High-tech innovations for windows mean energy savings
Glazing that allows you to switch between transparency and translucence at the push of a button is prohibitively costly right now, but chromogenics research and competition may soon allow home owners to enjoy the energy-saving benefits of “smart windows.”
“Switchable glass,” also known as “smart windows” lets you control the level of transparency and a U.S. Department of Energy initiative is taking a close look at the technology’s energy-saving qualities.
The special class of glass is scientifically known as chromogenics, glazing materials that selectively control the spectral aspect of radiation.
Electrochromics, which appears to be the most suitable chromogenic technology for energy control, is the subject of the most intensive research. Electrochromics employ materials that react to electric voltage.
When voltage is applied to liquid crystals, quartz and other materials sandwiched between sheets of glazing, the materials react by losing their visible qualities and become transparent.
Flip the switch off and the materials return to their original state, creating a tint, frost, or shade that reduces the passage of light.
Available in brand names Thermosee, SageGlass, Polyvision, ChromaFusion and others, the glazing systems can create open, inviting, transparent glass-walled spaces you can instantly transform into private areas.
Because the glazing offers darkening qualities, they also have a potential for energy-saving applications that could help offset the special glazing’s high costs.
“Switchable glass can costs hundreds of dollars per square foot,” said Lisa Gonzalez, president and CEO of Design Alternatives in Santa Clara.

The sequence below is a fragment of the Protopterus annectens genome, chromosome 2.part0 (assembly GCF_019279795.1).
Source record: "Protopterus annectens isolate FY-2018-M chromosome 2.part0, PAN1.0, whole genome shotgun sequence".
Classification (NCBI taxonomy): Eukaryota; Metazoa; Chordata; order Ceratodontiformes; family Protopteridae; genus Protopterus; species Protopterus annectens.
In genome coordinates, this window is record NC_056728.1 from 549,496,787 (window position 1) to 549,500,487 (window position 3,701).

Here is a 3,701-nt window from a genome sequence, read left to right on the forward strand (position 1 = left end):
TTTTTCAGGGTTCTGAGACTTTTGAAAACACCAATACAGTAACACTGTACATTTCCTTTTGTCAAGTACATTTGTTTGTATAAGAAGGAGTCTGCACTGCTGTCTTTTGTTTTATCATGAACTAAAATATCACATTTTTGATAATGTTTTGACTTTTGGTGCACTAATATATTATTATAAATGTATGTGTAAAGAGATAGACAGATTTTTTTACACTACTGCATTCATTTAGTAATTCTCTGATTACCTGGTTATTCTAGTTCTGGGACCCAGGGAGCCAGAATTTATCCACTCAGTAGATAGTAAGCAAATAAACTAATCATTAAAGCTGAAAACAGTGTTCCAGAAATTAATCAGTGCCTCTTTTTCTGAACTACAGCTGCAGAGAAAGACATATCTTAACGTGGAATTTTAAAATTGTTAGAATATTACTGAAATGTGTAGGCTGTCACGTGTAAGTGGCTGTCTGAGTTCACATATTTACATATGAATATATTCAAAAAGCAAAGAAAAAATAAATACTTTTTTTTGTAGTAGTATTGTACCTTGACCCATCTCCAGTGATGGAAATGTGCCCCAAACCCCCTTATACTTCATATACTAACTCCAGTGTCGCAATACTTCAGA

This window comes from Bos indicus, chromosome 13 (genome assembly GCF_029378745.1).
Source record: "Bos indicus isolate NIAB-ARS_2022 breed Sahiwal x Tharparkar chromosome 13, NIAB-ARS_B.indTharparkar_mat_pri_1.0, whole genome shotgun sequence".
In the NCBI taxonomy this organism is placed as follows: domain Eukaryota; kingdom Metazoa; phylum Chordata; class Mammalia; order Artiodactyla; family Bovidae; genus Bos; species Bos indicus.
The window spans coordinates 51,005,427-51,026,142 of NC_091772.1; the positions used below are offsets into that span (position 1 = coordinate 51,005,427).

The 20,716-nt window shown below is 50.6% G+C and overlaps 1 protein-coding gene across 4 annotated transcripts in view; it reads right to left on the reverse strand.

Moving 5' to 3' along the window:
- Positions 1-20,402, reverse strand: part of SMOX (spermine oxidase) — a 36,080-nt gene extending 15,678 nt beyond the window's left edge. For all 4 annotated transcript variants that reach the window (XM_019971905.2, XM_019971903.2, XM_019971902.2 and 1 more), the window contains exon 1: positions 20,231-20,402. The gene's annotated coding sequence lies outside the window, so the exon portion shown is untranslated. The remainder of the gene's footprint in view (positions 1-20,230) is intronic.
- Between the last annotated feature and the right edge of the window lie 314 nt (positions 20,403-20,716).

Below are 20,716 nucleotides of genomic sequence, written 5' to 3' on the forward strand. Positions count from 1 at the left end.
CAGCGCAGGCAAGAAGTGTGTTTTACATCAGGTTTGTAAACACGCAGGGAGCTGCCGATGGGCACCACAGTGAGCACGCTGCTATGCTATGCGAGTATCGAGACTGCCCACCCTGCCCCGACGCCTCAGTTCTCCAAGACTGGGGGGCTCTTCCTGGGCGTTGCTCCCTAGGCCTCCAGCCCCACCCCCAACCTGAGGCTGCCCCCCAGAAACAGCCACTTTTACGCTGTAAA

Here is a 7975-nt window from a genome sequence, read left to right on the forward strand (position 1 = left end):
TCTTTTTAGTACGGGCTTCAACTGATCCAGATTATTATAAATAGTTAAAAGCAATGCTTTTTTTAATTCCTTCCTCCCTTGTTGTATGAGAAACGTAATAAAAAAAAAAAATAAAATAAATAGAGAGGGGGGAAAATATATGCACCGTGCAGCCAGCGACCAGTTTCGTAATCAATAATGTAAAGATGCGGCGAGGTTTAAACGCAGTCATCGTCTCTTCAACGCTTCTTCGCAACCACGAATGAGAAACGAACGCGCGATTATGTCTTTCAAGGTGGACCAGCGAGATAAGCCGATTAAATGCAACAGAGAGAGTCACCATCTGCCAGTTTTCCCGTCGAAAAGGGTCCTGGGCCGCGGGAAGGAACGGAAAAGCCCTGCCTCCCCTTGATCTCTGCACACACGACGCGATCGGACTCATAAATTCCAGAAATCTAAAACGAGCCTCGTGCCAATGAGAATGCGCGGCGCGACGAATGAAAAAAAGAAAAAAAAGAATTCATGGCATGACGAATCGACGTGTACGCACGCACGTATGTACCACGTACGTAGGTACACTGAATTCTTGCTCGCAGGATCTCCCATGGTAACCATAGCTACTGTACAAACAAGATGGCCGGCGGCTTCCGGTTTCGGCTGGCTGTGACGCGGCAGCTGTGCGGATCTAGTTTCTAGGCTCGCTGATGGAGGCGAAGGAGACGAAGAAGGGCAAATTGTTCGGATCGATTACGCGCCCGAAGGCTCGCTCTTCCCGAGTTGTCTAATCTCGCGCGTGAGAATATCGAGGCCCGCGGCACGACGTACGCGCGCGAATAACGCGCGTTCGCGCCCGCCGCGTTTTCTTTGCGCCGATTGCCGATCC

Related technologies include:
- Thermochromic materials changes optical properties in response to temperature changes. It mainly consists of liquids or gels sandwiched between layers of glazing. Thermochromic windows are designed to block solar gain. A drawback is that they reduce visible light transmission.
- Photochromic materials change their properties in response to light. Photo gray sunglasses are the best known example. When photochromic materials change their transmittance, the absorptivity is increased, thus causing the glass to absorb more heat. On sunny cold days, they absorb solar heat and room source heat and then radiate some heat back to the surroundings. On sunny hot days, they do not reject as much solar heat as reflective windows.
“Picture a window as an appliance, one that makes you dramatically more comfortable, saves you energy and always allows you to enjoy the view,” said Jay Schrankler, vice president of Honeywell Home Comfort Systems. The company recently teamed with SAGE Electronics to develop and introduce user-controlled window glass.
“This alliance uniquely combines the technical breakthroughs of SAGE’s electronic window glass with Honeywell’s recognized leadership in building control technologies. This combination of capabilities and shared vision has the potential to revolutionize the window industry,” said SAGE founder and president John Van Dine.
Look for companies to test market “smart” windows this year.